The Lawrence school board voted unanimously tonight to locate its new College and Career Center at an industrial site near 31st and Haskell, alongside a new adult job training center being proposed by the Lawrence Chamber of Commerce.
That decision followed a community meeting that was held last week at Lawrence High School where, Superintendent Rick Doll said, those who showed up expressed overwhelming support for the idea.
“The real reason we had the meeting last Monday night was to gauge public opinion on how they would handle the change in site location, and actually that wasn't even discussed,” Doll said. “Most of the conversations were good, lively discussions about programming and governance, what could it look like, what programs should be involved and who's going to do what.”
But officials conceded there are many details that still need to be worked out between the school district and the Chamber about how the combined technical education “campus” would be governed and what additional programs the Chamber plans to offer at its portion of the complex.
“We have a lot of work to do,” Chamber board president Doug Gaumer said after the meeting. “I would think you'd see something with a little more concreteness to it within four to six weeks.”
The school board had originally planned to build a 30,000-square-foot facility for career and technical education on property it already owns near Holcom Park, west of 25th and Iowa. The facility is expected to cost $6.5 million, money that was included in the $92.5 million bond issue that voters approved in April.
Since then, however, local business leaders have urged the district to consider the site at 31st and Haskell, currently owned by HiPer Industries, Inc., where they plan to develop a job training center for adults.
Under the new plan, the Lawrence-Douglas County Economic Development Corporation will acquire the property from HiPer Industries, Inc. That group would then deed over to the school district a portion of the land on the northwest corner of the parcel to the school district for the public school portion of the complex.
Both the school district and the Economic Development Corporation then plan to contract with area community colleges and technical schools to offer courses at the new complex.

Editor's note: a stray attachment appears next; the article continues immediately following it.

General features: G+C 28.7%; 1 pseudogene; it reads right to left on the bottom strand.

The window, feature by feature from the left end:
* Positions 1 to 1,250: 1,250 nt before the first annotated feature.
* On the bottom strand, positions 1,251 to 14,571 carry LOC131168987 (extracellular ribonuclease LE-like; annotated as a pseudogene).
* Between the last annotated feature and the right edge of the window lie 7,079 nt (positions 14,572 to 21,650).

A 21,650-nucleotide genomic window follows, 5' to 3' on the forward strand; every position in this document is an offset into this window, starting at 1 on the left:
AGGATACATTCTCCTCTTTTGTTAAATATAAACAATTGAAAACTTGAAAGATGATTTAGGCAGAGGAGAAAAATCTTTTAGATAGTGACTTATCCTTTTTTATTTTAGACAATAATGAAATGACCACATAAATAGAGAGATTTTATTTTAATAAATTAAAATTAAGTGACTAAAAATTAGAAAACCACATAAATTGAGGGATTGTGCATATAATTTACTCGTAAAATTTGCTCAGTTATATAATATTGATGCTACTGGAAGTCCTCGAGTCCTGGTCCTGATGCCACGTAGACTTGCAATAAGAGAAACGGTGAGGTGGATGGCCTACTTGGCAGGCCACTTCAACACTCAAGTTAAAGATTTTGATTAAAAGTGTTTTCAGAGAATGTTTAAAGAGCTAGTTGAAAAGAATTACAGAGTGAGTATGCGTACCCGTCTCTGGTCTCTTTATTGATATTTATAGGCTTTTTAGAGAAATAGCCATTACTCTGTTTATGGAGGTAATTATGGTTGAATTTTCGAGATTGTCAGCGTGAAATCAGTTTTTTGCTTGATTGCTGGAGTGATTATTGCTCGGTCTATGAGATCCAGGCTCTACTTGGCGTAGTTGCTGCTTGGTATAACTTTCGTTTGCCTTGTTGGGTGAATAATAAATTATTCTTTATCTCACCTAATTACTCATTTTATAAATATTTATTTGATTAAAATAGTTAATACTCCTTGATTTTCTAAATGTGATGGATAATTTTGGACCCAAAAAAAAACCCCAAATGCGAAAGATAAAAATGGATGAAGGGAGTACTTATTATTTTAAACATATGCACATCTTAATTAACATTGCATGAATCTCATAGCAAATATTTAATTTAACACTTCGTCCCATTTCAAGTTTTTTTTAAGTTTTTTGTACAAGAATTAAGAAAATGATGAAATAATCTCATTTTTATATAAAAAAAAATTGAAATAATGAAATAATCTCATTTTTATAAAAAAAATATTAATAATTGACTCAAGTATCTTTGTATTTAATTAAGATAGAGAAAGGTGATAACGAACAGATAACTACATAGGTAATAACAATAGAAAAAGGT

The school district has already decided on the programs it plans to offer. They will focus on allied health sciences, computer networking, commercial construction and machine technologies.
But plans for exactly what kinds of programs would be offered at the adult education center still haven't been worked out, and board member Randy Masten said that is a concern to him.
Board member Randy Masten said he still has concerns about the lack of detail in the arrangements between the school district and the adult education center.
“I'm completely in favor of being a good partner,” Masten said. “I'm not worried about it on our side. I'm worried about it on their side because they were very, very non-forthcoming with what they've got planned to actually do in that building.”
Gaumer said the Chamber and Economic Development Corporation haven't yet decided on the types of programming they plan to offer in their adult training center.
“The first step we had to undertake was to secure the property, and we're in the process of doing that,” Gaumer said. “We've been working concurrently with Patrick Kelly (the district's career and technical education director) and Dr. Doll in having preliminary discussions about the governance.”
Doll said all agreements between the school district and the adult education center would come in the form of contracts that the school board would have to approve.
He said the first contract for the transfer of real estate should be ready for board approval within the next couple of weeks. He also said the district still intends to break ground on the new facility next spring so it can be ready to open by the fall of 2015.